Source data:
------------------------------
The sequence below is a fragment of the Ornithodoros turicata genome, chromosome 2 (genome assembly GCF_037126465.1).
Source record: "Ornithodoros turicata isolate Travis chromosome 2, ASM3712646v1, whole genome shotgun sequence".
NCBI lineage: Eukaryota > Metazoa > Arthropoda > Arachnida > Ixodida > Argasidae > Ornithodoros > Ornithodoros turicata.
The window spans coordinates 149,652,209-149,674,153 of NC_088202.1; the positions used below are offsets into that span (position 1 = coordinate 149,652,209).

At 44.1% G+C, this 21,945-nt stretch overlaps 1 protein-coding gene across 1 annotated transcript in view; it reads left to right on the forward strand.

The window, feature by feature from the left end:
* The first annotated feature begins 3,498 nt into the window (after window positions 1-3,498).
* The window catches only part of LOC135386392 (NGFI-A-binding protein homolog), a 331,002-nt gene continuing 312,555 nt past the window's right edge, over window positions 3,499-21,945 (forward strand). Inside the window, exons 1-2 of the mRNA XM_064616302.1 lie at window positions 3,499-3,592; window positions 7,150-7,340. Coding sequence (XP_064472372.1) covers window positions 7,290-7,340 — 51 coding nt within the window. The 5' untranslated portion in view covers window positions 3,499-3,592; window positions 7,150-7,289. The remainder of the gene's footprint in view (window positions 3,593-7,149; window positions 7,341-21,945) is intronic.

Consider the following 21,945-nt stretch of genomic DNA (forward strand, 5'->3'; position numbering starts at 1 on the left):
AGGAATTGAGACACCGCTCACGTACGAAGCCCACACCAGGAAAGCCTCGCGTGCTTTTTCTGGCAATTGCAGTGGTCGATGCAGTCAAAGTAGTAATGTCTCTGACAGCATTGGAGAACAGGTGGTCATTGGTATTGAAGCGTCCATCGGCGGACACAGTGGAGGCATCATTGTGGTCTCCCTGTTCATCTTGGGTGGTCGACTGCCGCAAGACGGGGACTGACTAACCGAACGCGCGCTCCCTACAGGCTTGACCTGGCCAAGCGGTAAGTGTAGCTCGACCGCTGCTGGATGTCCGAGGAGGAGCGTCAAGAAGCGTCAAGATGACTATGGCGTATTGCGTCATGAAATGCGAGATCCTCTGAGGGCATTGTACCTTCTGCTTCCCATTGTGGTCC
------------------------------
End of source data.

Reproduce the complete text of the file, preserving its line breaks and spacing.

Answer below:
The sequence below is a fragment of the Ornithodoros turicata genome, chromosome 2 (genome assembly GCF_037126465.1).
Source record: "Ornithodoros turicata isolate Travis chromosome 2, ASM3712646v1, whole genome shotgun sequence".
NCBI lineage: Eukaryota > Metazoa > Arthropoda > Arachnida > Ixodida > Argasidae > Ornithodoros > Ornithodoros turicata.
The window spans coordinates 149,652,209-149,674,153 of NC_088202.1; the positions used below are offsets into that span (position 1 = coordinate 149,652,209).

At 44.1% G+C, this 21,945-nt stretch overlaps 1 protein-coding gene across 1 annotated transcript in view; it reads left to right on the forward strand.

The window, feature by feature from the left end:
* The first annotated feature begins 3,498 nt into the window (after window positions 1-3,498).
* The window catches only part of LOC135386392 (NGFI-A-binding protein homolog), a 331,002-nt gene continuing 312,555 nt past the window's right edge, over window positions 3,499-21,945 (forward strand). Inside the window, exons 1-2 of the mRNA XM_064616302.1 lie at window positions 3,499-3,592; window positions 7,150-7,340. Coding sequence (XP_064472372.1) covers window positions 7,290-7,340 — 51 coding nt within the window. The 5' untranslated portion in view covers window positions 3,499-3,592; window positions 7,150-7,289. The remainder of the gene's footprint in view (window positions 3,593-7,149; window positions 7,341-21,945) is intronic.

Consider the following 21,945-nt stretch of genomic DNA (forward strand, 5'->3'; position numbering starts at 1 on the left):
AGGAATTGAGACACCGCTCACGTACGAAGCCCACACCAGGAAAGCCTCGCGTGCTTTTTCTGGCAATTGCAGTGGTCGATGCAGTCAAAGTAGTAATGTCTCTGACAGCATTGGAGAACAGGTGGTCATTGGTATTGAAGCGTCCATCGGCGGACACAGTGGAGGCATCATTGTGGTCTCCCTGTTCATCTTGGGTGGTCGACTGCCGCAAGACGGGGACTGACTAACCGAACGCGCGCTCCCTACAGGCTTGACCTGGCCAAGCGGTAAGTGTAGCTCGACCGCTGCTGGATGTCCGAGGAGGAGCGTCAAGAAGCGTCAAGATGACTATGGCGTATTGCGTCATGAAATGCGAGATCCTCTGAGGGCATTGTACCTTCTGCTTCCCATTGTGGTCC